• The web.xml configuration file
      • The faces-config.xml configuration file
      • Settings for specific application servers
        • Settings for MyFaces Core on GlassFish
        • Other application servers
    • Introduction to the example case
    • Summary
  • Chapter 3: Facelets
    • Why Facelets?
      • Content inverweaving
      • Templating
      • Don’t Repeat Yourself (DRY)
      • Expanding the Expression Language
      • Summarizing the benefits of Facelets
    • Setting up a Facelets project
      • Preparing web.xml
      • Preparing faces-config.xml
      • Creating a test page
      • Debugging easily with Facelets
    • Templating with Facelets
      • Creating a template
      • Using the template
      • Using comments in Facelets page definitions
      • Are Facelets files XHTML?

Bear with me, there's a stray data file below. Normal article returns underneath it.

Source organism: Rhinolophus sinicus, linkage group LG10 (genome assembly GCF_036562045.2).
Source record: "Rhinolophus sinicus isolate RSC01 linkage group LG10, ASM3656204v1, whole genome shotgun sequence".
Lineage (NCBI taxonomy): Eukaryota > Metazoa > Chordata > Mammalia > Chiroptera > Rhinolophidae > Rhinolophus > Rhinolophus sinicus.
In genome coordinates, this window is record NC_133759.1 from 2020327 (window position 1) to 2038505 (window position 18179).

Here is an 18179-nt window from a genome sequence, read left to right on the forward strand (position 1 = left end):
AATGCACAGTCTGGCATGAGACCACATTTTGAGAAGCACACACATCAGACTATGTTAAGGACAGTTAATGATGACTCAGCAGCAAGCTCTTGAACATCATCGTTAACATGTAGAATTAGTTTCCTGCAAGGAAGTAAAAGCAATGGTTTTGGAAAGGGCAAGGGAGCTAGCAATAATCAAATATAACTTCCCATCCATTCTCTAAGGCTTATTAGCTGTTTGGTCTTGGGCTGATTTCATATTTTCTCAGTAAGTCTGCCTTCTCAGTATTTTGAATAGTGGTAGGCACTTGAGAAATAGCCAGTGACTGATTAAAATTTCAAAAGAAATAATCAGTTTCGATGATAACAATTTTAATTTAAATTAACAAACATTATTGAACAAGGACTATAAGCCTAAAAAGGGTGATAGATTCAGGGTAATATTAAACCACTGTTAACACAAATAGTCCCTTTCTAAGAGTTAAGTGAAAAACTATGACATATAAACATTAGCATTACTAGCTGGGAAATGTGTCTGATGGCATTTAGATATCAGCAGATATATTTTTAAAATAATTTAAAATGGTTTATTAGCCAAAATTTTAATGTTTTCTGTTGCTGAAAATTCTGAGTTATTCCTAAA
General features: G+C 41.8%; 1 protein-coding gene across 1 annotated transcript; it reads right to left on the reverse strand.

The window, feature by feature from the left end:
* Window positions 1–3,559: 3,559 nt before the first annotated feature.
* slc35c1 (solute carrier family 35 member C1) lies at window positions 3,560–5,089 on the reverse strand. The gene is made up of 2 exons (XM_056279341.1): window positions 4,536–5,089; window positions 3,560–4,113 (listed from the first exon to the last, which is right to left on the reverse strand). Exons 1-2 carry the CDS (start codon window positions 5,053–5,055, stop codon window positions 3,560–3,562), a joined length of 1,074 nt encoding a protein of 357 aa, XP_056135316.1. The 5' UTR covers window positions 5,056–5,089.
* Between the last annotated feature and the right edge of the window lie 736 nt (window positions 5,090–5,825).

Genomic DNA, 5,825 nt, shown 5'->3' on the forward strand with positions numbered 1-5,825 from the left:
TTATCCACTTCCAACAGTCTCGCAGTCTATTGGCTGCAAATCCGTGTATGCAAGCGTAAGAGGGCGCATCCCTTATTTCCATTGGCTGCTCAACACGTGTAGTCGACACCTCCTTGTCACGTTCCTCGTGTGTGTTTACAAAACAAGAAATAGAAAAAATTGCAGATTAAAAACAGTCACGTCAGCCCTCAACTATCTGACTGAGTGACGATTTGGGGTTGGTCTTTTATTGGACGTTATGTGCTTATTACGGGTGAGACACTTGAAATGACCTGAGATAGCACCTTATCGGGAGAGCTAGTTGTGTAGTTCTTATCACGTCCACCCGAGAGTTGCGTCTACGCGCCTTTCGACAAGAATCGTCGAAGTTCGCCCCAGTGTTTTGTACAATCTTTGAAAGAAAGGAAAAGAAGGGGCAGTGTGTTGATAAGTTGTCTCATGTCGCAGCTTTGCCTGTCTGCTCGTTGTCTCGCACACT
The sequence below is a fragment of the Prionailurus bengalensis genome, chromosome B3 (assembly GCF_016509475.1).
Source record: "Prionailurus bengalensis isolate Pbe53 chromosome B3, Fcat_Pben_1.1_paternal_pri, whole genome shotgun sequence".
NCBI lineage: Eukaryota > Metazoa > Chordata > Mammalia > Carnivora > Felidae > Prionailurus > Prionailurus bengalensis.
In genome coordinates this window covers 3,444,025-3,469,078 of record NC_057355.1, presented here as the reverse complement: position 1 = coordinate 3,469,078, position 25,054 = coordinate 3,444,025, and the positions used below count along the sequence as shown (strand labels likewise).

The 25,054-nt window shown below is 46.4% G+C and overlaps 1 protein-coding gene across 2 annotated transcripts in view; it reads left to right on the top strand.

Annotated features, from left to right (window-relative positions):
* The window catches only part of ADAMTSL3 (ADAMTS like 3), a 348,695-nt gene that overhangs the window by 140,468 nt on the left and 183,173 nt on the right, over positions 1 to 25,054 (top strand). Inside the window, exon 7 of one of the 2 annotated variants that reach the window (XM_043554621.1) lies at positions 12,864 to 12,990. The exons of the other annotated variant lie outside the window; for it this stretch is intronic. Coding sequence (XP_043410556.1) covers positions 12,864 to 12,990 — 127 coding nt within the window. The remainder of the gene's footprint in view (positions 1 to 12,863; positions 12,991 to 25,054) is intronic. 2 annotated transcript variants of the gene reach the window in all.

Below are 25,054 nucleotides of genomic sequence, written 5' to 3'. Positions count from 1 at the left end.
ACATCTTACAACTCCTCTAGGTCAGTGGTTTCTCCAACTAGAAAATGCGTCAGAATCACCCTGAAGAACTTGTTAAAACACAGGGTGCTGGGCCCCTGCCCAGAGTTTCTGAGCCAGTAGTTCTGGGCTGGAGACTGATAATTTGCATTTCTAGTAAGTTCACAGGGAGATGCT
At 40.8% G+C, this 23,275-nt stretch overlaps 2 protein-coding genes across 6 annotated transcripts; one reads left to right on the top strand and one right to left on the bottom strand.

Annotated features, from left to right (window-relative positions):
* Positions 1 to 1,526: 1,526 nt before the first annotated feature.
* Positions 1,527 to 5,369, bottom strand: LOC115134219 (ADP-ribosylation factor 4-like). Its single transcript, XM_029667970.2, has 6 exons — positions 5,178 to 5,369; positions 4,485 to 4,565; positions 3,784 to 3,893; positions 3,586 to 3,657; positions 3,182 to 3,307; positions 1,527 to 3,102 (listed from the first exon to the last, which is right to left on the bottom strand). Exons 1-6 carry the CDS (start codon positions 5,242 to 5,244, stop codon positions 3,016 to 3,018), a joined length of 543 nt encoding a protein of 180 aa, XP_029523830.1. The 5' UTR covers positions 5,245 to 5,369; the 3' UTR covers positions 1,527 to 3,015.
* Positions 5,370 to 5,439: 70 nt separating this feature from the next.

• Creating and using composition components
      • Creating a tag library
      • Creating the composition component itself
        • Identifying redundancies
        • Creating a skeleton for the composition component
        • Defining the actual composition component
        • Adding validators without violating the DRY principle
        • Putting it all together
      • Using the composition component
    • Using static functions
    • Using inline texts
    • Facelets tags overview
      • <ui:component> tag
      • <ui:composition> tag
      • <ui:debug> tag
      • <ui:decorate> tag
      • <ui:define> tag
      • <ui:fragment> tag
      • <ui:include> tag
      • <ui:insert> tag
      • <ui:param> tag
      • <ui:remove> tag
      • <ui:repeat> tag
    • Summary
  • Chapter 4: Tomahawk
    • Setting up Tomahawk
      • Downloading Tomahawk
      • Configuring web.xml
      • Resolving dependencies
    • Using extended versions of standard components
    • Extended components
      • <t:aliasBean> and <t:aliasBeanScope> components